Defeat of Siam
The Tây Sơn spent the next decade consolidating their control over the former Nguyễn territory. Nguyễn Ánh proved to be a stubborn enemy. He convinced the King of Siam, P'ya Taksin, to invade Vietnam in support of him. The Siamese army attacked in 1780, but in several years of warfare, it was unable to defeat the Tây Sơn army, as gains were followed by losses. In 1782, the Siamese king was killed in a revolt, and less than a year later, Nguyễn Ánh's forces were driven out of Vietnam. In 1785, Siam launched an invasion again and occupied part of the Cuu Long Delta, but was defeated by Nguyen Hue in the Battle of Rạch Gầm-Xoài Mút.
Conquest of Trịnh lords
Having vanquished the Nguyễn for the time being, Nguyễn Huệ decided to destroy the power of the Trịnh lords. He marched to the north at the head of a large army in 1786, and after a short campaign, defeated the Trịnh army successfully. The Trịnh were also unpopular and the Tây Sơn army seemed invincible. The Trịnh lord fled north into China. Nguyễn Huệ later married princess Lê Ngọc Hân, the daughter of the nominal later Lê Emperor, Lê Hiển Tông.
Defeat of Qing Empire
A few months later, realising that his hope of retaining power had gone, the Emperor Lê Chiêu Thống fled north to the Qing Empire of China, where he formally petitioned the Qianlong Emperor for aid. The Qianlong Emperor agreed to restore Lê Chiêu Thống to power, and so in 1788, a large Qing army marched south into Vietnam and captured the capital Thăng Long.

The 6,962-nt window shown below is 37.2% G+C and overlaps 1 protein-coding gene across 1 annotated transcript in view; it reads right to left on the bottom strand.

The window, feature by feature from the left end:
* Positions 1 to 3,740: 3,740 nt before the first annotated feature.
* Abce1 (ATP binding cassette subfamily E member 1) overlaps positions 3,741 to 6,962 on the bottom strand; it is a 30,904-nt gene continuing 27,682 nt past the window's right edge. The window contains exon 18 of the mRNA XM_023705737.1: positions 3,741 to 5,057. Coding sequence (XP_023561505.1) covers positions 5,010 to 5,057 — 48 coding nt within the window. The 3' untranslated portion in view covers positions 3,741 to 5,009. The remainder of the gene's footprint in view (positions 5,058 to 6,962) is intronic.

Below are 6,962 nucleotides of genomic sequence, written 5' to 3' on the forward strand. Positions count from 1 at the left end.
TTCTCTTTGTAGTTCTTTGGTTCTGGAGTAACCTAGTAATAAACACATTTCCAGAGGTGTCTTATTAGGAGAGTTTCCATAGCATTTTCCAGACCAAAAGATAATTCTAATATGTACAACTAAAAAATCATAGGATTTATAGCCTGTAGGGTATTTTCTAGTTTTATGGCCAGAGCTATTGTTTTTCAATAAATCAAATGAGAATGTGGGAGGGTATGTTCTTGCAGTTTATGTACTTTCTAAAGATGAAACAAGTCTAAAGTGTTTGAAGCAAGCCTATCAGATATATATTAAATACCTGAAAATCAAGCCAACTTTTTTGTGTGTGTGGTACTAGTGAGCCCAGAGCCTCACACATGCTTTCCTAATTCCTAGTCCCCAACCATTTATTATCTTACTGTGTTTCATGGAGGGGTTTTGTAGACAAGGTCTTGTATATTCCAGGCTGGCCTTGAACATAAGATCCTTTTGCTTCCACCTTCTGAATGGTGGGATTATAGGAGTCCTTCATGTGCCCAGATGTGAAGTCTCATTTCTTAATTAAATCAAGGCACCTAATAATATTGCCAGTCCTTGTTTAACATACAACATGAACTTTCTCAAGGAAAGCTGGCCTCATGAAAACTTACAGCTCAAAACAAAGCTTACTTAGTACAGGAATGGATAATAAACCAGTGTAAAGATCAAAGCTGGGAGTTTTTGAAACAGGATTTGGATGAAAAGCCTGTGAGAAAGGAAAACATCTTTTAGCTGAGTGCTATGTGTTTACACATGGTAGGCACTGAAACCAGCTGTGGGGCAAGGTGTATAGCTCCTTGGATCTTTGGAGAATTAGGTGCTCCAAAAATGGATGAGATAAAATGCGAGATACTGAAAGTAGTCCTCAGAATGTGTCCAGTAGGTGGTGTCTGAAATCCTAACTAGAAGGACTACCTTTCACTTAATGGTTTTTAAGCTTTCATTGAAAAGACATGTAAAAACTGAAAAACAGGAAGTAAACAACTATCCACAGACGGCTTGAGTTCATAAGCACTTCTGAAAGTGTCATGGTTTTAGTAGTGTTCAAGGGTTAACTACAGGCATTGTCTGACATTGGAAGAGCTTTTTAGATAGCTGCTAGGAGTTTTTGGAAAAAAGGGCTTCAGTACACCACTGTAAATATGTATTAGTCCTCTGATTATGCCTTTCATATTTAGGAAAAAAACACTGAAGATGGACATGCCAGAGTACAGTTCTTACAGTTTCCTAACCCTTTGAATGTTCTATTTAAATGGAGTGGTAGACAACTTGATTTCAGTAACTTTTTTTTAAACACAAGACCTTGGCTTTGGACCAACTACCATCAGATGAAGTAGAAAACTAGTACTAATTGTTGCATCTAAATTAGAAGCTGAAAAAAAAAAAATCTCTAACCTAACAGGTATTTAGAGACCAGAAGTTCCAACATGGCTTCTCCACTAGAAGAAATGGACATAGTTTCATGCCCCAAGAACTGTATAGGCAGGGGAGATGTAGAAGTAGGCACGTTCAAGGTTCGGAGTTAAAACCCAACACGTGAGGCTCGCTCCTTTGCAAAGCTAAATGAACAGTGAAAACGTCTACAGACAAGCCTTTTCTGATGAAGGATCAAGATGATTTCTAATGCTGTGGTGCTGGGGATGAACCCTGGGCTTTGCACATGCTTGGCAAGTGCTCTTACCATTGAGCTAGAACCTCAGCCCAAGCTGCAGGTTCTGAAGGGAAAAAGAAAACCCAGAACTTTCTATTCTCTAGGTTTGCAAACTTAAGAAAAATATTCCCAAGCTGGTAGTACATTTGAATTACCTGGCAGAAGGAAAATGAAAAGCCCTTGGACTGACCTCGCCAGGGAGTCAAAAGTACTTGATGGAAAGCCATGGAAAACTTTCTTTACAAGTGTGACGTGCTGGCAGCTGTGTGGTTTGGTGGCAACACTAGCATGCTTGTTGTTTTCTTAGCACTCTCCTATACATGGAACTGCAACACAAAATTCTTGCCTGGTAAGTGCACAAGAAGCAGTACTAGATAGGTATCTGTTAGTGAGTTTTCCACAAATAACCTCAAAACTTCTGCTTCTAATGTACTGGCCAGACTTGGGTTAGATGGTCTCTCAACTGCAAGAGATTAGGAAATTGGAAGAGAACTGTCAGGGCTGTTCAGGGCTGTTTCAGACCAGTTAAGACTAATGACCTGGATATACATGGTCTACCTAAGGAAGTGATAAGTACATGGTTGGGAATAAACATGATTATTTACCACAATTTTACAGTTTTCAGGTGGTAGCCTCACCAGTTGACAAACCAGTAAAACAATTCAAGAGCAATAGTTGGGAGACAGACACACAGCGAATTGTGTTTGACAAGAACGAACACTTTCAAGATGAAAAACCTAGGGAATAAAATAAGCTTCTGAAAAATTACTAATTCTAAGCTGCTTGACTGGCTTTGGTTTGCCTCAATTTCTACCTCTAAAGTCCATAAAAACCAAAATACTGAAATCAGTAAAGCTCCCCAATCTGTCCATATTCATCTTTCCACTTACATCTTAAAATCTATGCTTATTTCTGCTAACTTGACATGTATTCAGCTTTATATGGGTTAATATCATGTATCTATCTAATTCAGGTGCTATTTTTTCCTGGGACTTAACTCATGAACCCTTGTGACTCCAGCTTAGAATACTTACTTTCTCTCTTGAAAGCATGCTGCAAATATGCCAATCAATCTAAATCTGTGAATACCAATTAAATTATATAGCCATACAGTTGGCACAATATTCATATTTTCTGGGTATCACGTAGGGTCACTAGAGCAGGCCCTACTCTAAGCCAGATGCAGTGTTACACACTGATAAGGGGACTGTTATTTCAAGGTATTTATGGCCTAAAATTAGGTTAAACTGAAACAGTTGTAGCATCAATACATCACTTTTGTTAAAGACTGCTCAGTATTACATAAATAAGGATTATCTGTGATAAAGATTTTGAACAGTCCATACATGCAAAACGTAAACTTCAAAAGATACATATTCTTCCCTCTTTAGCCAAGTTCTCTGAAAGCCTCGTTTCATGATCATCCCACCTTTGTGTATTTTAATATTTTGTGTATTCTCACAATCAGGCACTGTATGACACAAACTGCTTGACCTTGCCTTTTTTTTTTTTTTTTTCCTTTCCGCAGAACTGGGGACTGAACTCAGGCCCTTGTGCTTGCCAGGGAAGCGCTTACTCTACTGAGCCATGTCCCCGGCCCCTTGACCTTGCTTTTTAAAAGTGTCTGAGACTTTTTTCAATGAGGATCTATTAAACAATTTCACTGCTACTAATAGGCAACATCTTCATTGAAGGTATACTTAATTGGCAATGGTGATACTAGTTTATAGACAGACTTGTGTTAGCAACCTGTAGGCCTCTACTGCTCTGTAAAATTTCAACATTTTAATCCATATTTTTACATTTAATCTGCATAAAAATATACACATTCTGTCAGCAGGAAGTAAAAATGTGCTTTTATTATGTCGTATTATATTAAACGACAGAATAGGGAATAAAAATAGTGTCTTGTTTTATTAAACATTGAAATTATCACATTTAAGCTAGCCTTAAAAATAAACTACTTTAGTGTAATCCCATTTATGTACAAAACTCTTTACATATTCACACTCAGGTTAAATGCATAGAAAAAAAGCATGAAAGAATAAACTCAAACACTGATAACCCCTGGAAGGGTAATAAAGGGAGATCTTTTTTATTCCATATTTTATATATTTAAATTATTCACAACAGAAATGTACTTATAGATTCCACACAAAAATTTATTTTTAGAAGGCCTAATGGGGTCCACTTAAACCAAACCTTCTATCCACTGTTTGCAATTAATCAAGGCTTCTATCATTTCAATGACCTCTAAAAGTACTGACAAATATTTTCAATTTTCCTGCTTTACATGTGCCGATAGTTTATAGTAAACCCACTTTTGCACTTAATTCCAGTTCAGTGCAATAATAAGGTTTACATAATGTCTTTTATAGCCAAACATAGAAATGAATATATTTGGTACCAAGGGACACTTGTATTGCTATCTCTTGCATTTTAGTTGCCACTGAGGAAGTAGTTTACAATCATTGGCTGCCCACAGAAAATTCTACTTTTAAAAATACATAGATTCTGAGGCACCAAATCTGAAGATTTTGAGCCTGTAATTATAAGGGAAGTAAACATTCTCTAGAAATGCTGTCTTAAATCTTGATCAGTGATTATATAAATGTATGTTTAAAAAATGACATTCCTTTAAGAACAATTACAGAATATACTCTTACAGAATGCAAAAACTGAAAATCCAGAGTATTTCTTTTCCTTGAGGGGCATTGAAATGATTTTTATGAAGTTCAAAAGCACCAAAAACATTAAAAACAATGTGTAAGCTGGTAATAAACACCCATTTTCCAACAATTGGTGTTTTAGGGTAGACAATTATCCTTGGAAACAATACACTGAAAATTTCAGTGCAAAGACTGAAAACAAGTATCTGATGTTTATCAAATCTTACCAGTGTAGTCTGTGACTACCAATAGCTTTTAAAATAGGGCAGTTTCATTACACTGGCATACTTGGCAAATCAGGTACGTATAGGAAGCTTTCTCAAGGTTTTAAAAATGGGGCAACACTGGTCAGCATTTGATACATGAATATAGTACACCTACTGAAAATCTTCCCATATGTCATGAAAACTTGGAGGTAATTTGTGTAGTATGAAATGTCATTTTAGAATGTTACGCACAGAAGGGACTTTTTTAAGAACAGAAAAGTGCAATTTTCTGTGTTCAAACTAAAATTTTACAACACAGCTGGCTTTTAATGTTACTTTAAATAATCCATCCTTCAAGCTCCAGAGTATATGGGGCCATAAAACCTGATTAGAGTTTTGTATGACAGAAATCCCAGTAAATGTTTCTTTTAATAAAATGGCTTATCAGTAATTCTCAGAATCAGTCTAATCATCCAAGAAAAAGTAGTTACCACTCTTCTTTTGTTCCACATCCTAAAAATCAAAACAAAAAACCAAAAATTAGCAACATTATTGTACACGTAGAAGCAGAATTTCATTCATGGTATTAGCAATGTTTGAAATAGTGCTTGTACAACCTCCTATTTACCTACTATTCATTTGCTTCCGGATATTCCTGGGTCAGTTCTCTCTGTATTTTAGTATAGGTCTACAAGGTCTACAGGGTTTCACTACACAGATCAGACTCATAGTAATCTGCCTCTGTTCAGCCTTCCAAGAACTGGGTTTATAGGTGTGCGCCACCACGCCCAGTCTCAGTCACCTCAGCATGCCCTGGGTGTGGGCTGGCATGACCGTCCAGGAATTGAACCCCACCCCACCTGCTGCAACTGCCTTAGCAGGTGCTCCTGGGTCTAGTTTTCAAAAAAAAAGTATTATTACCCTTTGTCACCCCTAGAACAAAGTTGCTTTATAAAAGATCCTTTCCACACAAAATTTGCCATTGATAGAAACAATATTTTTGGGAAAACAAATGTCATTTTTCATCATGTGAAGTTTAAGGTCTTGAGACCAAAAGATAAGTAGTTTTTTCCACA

Nguyễn Huệ gathered a new army and prepared to fight the Qing army. He addressed his troops before the battle saying:
The Qing have invaded our country and occupied the capital city, Thăng Long. In our history, the Trưng Sisters fought against the Han, Đinh Tiên Hoàng against the Song, Trần Hưng Đạo against the Mongol Yuan, and Lê Lợi against the Ming. These heroes did not resign themselves to standing by and seeing the invaders plunder our country; they inspired the people to fight for a just cause and drive out the aggressors... The Qing, forgetting what happened to the Song, Yuan and Ming, have invaded our country. We are going to drive them out of our territory.
In a surprise attack, while the Qing army was celebrating the Lunar New Year, Nguyễn Huệ's army defeated them at the Battle of Ngọc Hồi-Đống Đa and forced them, along with Lê Chiêu Thống, to flee back to China.
The Tay Son were supported by Chinese pirates. Anti-pirate activities were undertaken by a joint alliance between Qing China and Nguyễn lords Gia Long while Chinese pirates collaborated with the Tay Son.
Decline and fall
After Emperor Quang Trung's death, his son Nguyễn Quang Toản was enthroned as Emperor Cảnh Thịnh at the age of ten. However, the real power was in the hands of his uncle Bui Dac Tuyen, who enacted a massive political purge. Many who served under Quang Trung were executed, while others became discouraged and left the regime, considerably weakening the Tây Sơn. This paved the way for Nguyễn Ánh to capture the entire country within 10 years, with the help of French military adventurers enlisted by French bishop Pigneau de Behaine. In 1800, Nguyễn Ánh occupied Quy Nhơn citadel. In 1801, he occupied Phú Xuân, forcing Nguyễn Quang Toản to flee to Thăng Long. In 1802, Anh besieged Thăng Long. The then 20-year-old Nguyễn Quang Toản escaped, but then was captured and executed, ending the dynasty after 24 years, and the Nguyễn, the last imperial dynasty of Vietnam, took over the country in 1802.
- Dutton (2006), p. 236. "For a detailed description of the lengths to which the Nguyễn went in this regard see the account in Quách Tân and Quách Giao, Nhà Tây Sơn (The Tây Sơn Dynasty), 234–249."
- Kim, p. 359.
- Dupuy, p. 653.
- Kohn, p. 523.
- Owen, p. 113.
- Little, p. 205.
- Leonard, p. 136.
- Dar, Sino-Vietnamese Relations.
- Dar, Tay Son Uprising.
- Marr, pp. 211–12.